Coach Bruce Cassidy knows the season is a marathon and there is a grueling road ahead. But he can’t help but be optimistic based on what he’s seen so far.
“As far as our identity, I want it to be that we’re hard to play against,” he said following the stirring 2-1 victory over the Jets on Sunday. “We’re going to be solid defensively as a group. And I think that [through 10 games] that has definitely been our identity. There’s no doubt about it. … We also want to be a team that transitions and scores and I think we’ve done a lot of that, as well. Our goal numbers aren’t as high as what we’ve actually done on the ice. When I look at a night like tonight, I know those are going to go in down the road.”
Eichel played Superman on Sunday, showing why the Knights gave up so much quality for him. The Knights will have to win the Cup sometime during Eichel’s tenure to make that deal worth it. He’s had a good start to this season and has 10 points to lead the team. He hasn’t had the impact that, say, Edmonton’s Connor McDavid, who was picked one spot ahead of him in 2015, has had, nor has he had the kind of impact that Nate MacKinnon and Cale Makar have had for Colorado.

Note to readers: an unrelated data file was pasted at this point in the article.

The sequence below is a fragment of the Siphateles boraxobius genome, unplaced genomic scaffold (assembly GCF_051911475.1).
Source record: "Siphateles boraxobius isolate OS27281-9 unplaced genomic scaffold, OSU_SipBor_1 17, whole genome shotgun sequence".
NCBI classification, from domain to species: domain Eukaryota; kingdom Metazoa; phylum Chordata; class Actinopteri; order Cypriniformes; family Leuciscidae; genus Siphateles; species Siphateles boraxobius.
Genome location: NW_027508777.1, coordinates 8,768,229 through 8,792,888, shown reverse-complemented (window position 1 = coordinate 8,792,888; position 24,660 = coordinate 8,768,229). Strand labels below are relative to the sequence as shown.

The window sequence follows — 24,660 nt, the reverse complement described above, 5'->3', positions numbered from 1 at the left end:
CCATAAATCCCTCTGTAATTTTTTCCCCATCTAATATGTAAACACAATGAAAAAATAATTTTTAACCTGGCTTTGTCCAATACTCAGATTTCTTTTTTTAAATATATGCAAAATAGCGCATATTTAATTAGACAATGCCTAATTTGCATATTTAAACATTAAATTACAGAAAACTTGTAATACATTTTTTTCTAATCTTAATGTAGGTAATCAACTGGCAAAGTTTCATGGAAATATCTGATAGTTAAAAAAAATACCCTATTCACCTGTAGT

If he can have that type of impact for the VGK, this will be a very different looking team when the playoffs begin.
But if the Knights go on a long postseason run this year or, dare I say it, win the Cup to fulfill owner Bill Foley’s dream of a Stanley Cup championship within six years, it’s going to be not just Eichel, Stone and Pietrangelo who make the difference. It will be guys like Thompson, Roy, Howden, Whitecloud and even Chandler Stephenson, acquired for a song of a fifth-round pick in 2019 who has become a top-line player for the team who will have a huge part in what becomes of this team.
Good commentary. I agree, a Cup win is the only way the Eichel trade and subsequent deals can be justified. Good player, as shown Sunday, but the jury is still out.